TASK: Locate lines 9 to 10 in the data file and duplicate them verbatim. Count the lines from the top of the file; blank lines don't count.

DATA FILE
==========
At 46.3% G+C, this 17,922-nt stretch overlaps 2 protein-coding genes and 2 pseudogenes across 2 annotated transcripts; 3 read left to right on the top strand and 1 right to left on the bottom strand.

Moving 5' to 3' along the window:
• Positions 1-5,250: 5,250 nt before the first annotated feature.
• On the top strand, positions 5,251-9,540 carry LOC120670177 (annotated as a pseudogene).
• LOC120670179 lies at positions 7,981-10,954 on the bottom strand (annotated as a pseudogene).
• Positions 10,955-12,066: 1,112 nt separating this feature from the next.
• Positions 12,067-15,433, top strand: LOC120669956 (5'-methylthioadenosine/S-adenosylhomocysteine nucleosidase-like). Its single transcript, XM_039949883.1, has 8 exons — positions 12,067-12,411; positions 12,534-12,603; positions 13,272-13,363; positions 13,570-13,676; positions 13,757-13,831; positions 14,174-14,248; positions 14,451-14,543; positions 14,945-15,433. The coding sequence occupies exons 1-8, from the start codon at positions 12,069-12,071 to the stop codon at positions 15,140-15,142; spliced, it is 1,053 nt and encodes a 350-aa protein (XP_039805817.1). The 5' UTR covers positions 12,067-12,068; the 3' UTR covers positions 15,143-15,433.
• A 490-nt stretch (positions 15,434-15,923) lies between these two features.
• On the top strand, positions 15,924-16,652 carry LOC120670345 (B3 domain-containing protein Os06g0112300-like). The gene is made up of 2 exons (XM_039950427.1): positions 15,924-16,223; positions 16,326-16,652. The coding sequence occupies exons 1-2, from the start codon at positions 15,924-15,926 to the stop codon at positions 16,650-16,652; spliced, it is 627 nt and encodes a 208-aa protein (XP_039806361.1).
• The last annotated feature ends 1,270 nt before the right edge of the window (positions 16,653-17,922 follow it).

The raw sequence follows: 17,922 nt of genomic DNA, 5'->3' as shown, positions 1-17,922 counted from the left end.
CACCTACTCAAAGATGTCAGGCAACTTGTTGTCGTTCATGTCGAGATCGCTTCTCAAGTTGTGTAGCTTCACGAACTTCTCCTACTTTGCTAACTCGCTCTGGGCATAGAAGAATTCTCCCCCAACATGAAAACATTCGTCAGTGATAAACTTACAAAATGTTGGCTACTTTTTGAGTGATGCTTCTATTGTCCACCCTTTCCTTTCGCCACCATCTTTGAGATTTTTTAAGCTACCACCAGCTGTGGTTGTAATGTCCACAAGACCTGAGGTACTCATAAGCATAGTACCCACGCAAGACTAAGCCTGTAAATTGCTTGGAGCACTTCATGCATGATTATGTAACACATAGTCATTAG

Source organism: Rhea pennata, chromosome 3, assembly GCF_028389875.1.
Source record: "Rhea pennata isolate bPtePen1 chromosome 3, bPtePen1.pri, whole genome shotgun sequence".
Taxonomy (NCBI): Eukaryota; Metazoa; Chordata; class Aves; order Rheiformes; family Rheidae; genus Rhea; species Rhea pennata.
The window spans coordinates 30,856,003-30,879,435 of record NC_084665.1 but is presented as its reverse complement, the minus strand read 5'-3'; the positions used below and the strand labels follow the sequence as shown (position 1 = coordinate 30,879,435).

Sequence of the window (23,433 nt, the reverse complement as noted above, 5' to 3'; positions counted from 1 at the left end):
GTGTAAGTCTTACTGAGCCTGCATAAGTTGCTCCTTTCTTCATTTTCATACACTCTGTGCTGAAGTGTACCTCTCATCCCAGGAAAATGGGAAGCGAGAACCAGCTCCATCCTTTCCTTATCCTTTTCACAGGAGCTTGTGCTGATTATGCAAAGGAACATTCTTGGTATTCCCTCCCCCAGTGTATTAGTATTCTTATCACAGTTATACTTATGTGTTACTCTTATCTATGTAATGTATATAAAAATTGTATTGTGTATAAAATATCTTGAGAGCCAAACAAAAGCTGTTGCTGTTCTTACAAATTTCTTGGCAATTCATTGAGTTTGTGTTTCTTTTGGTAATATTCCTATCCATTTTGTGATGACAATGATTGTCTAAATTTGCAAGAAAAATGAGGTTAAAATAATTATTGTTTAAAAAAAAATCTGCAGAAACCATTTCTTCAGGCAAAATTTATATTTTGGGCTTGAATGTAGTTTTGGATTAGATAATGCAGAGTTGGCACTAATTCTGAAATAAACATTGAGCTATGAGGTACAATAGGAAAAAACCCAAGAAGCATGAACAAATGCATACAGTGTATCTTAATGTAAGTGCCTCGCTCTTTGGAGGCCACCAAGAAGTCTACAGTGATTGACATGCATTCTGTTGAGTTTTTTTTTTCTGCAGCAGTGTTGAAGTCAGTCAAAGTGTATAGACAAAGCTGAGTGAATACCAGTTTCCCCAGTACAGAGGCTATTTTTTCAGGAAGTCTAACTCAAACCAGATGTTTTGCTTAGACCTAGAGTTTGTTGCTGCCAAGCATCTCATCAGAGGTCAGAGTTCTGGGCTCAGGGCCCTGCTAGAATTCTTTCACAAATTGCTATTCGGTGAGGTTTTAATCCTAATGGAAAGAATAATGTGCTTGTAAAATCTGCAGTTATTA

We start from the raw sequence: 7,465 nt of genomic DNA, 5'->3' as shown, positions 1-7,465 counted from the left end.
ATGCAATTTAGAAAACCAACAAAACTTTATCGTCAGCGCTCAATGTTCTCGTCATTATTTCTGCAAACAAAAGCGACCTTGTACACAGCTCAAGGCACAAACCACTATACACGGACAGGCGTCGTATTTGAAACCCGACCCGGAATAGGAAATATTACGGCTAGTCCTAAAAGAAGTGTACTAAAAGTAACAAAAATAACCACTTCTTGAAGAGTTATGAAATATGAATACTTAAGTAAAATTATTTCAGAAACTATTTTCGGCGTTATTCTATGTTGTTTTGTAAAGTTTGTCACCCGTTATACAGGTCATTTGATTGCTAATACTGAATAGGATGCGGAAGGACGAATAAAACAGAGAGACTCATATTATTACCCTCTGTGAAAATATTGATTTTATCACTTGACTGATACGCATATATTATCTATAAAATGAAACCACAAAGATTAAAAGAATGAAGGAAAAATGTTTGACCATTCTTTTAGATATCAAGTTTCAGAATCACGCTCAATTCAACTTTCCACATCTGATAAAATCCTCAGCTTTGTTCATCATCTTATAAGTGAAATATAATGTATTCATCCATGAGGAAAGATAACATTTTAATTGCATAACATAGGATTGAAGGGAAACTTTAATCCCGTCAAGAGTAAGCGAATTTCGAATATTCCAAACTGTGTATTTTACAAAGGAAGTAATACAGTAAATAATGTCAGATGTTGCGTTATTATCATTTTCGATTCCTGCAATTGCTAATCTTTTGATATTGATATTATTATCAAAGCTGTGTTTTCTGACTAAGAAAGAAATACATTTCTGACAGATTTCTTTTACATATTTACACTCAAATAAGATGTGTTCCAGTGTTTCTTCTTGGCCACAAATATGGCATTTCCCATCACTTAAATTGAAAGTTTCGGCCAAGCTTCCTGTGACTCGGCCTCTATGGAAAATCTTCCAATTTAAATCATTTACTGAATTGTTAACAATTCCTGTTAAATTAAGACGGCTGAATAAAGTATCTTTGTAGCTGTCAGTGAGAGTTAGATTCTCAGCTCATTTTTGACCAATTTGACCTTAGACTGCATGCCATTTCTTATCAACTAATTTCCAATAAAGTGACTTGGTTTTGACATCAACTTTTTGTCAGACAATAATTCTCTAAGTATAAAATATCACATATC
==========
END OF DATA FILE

• On the top strand, positions 15,924-16,652 carry LOC120670345 (B3 domain-containing protein Os06g0112300-like). The gene is made up of 2 exons (XM_039950427.1): positions 15,924-16,223; positions 16,326-16,652. The coding sequence occupies exons 1-2, from the start codon at positions 15,924-15,926 to the stop codon at positions 16,650-16,652; spliced, it is 627 nt and encodes a 208-aa protein (XP_039806361.1).
• The last annotated feature ends 1,270 nt before the right edge of the window (positions 16,653-17,922 follow it).